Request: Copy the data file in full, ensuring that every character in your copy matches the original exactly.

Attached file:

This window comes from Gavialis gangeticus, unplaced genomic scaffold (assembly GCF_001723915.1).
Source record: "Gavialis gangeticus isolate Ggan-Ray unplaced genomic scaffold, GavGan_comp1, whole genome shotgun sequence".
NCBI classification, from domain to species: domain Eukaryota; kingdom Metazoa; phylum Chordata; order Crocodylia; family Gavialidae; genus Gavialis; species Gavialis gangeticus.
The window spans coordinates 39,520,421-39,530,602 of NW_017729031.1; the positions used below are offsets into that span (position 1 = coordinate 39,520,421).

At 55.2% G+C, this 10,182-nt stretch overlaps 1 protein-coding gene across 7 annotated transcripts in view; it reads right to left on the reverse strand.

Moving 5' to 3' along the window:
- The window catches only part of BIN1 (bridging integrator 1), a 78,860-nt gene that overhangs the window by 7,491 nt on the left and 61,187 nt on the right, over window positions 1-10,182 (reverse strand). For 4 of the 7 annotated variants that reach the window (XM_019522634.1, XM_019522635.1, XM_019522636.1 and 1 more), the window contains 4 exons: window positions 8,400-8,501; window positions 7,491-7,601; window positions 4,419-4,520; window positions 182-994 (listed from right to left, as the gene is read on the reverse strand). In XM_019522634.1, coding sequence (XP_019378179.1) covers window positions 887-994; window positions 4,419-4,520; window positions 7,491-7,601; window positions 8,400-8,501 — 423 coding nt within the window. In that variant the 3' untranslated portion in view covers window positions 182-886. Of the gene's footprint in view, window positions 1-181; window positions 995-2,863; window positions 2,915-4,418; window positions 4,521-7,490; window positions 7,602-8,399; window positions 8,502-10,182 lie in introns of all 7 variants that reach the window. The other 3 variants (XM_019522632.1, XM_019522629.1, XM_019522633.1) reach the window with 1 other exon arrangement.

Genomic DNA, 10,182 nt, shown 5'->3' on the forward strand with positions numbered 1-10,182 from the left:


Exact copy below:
This window comes from Gavialis gangeticus, unplaced genomic scaffold (assembly GCF_001723915.1).
Source record: "Gavialis gangeticus isolate Ggan-Ray unplaced genomic scaffold, GavGan_comp1, whole genome shotgun sequence".
NCBI classification, from domain to species: domain Eukaryota; kingdom Metazoa; phylum Chordata; order Crocodylia; family Gavialidae; genus Gavialis; species Gavialis gangeticus.
The window spans coordinates 39,520,421-39,530,602 of NW_017729031.1; the positions used below are offsets into that span (position 1 = coordinate 39,520,421).

At 55.2% G+C, this 10,182-nt stretch overlaps 1 protein-coding gene across 7 annotated transcripts in view; it reads right to left on the reverse strand.

Moving 5' to 3' along the window:
- The window catches only part of BIN1 (bridging integrator 1), a 78,860-nt gene that overhangs the window by 7,491 nt on the left and 61,187 nt on the right, over window positions 1-10,182 (reverse strand). For 4 of the 7 annotated variants that reach the window (XM_019522634.1, XM_019522635.1, XM_019522636.1 and 1 more), the window contains 4 exons: window positions 8,400-8,501; window positions 7,491-7,601; window positions 4,419-4,520; window positions 182-994 (listed from right to left, as the gene is read on the reverse strand). In XM_019522634.1, coding sequence (XP_019378179.1) covers window positions 887-994; window positions 4,419-4,520; window positions 7,491-7,601; window positions 8,400-8,501 — 423 coding nt within the window. In that variant the 3' untranslated portion in view covers window positions 182-886. Of the gene's footprint in view, window positions 1-181; window positions 995-2,863; window positions 2,915-4,418; window positions 4,521-7,490; window positions 7,602-8,399; window positions 8,502-10,182 lie in introns of all 7 variants that reach the window. The other 3 variants (XM_019522632.1, XM_019522629.1, XM_019522633.1) reach the window with 1 other exon arrangement.

Genomic DNA, 10,182 nt, shown 5'->3' on the forward strand with positions numbered 1-10,182 from the left: